I could think of a few other developer-centric tools that used other artifacts of construction – rulers, hard hats, hammers, wrenches, etc. – for their logo/icon design. It seemed to be the right family of metaphor anyway, so I started thinking the ‘D’ and ‘A’ triangles could be carpenter’s squares.
What I started out with didn’t yet have the ruler markings, or the transparency, and was a little hacky in the SVG… but it could have those markings. With Tomas’ go-ahead, I made the triangles into carpenter’s squares and created all of the various sizes needed for the icon:
So we had a set of icons that could work! I exported them out to PNGs and tarred them up for Tomas and went to work on the logo.
Now why didn’t I start with the logo? Well, I decided to start with the icon just because the icon had the most amount of constraints on it – there’s certain requirements in terms of the sizes a desktop icon has to read at, and I wanted it to fit in with the style of other GNOME icons… so I figured, start where the most constraints are, and it’s easier to adapt what you come up with there in the arena where you have less constraints. This may have been a different story if the logo had more constraints – e.g., if there was a family of app brands it had to fit into.
So logos are a bit different than icons in that people like to print them on things in many different sizes, and when you pay for printed objects (especially screen-printed T-shirts) you pay for color, and it can be difficult to do effects like drop shadows and gradients. (Not impossible, but certainly more of a pain. 🙂 ) The approach I took with the logo, then, was to simplify the design and flatten the colors down compared to the icon.
Anyhow, here’s the first set of ideas I sent to Tomas for the logomark & logotype:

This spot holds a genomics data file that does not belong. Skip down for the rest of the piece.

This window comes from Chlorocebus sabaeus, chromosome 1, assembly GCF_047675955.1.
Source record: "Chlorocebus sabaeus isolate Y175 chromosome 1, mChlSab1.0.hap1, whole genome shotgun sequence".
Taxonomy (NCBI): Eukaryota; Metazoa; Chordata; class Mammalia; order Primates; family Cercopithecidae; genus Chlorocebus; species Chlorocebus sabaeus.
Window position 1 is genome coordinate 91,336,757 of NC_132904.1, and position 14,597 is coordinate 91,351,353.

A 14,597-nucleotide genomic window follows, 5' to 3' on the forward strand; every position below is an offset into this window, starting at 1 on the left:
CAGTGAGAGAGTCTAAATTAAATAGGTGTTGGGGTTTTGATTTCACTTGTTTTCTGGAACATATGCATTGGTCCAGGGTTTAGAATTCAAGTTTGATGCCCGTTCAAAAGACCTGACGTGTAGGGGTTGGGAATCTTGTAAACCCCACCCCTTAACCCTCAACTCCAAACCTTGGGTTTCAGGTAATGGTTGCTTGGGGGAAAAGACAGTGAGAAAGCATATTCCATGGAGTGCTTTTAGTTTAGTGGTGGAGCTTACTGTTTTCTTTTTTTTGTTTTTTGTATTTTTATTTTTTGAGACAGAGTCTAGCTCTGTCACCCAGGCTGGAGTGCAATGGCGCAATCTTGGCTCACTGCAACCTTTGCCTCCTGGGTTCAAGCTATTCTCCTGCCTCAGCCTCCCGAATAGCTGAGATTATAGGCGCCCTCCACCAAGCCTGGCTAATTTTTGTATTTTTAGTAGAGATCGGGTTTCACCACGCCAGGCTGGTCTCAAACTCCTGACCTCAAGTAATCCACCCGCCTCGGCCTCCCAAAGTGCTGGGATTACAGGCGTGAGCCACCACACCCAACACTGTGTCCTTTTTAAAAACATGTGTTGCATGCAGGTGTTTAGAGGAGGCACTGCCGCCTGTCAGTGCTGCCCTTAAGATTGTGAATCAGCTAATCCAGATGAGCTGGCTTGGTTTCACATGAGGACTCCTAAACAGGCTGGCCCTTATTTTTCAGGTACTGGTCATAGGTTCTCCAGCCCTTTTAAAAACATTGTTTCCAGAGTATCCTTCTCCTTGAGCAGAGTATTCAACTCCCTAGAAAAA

From my email to him explaining the mockups:
Okay! Attached is a comp of two logo variations. I have it plain and flat in A & B (A is vertical, and B is a horizontal version of the same thing.) C & D are the same except I added a little faint mirror image frame to the blue D and A triangles – I was just playing around and it made me think of scaffolding which might be a nice analogy. The square scaffolding shape the logomark makes could also be used to create a texture/pattern for the website and associated graphics.
The font is an OFL font called Spinnaker – I’ve attached it and the OFL that it came with. The reason I really liked this font in particular compared to some of the others I evaluated is that the ‘A’ is very pointed and sharp like the triangles in the logo mark, and the ratio of space between the overall size of some of the lowercase letters (e.g., ‘a’ and ‘e’) to their enclosed spaces seemed similar to the ratio of the size of the triangles in the logomark and the enclosed space in the center of the logomark. I think it’s also a friendly-looking font – I would think an assistant to somebody would have a friendly personality to them.
Anyway, feel free to be brutal and let me know what you think, and we can go with this or take another direction if you’d prefer.
Tomas’ team unanimously favored the scaffolding versions (C&D), but were hoping the mirror image could be a bit darker for more contrast. So I did some versions with the mirror image at different darknesses:
I believe they picked B or C, and…. we have a logo.
Overall, this was a very smooth, painless logo design process for a very easy-going and cordial “customer.” 🙂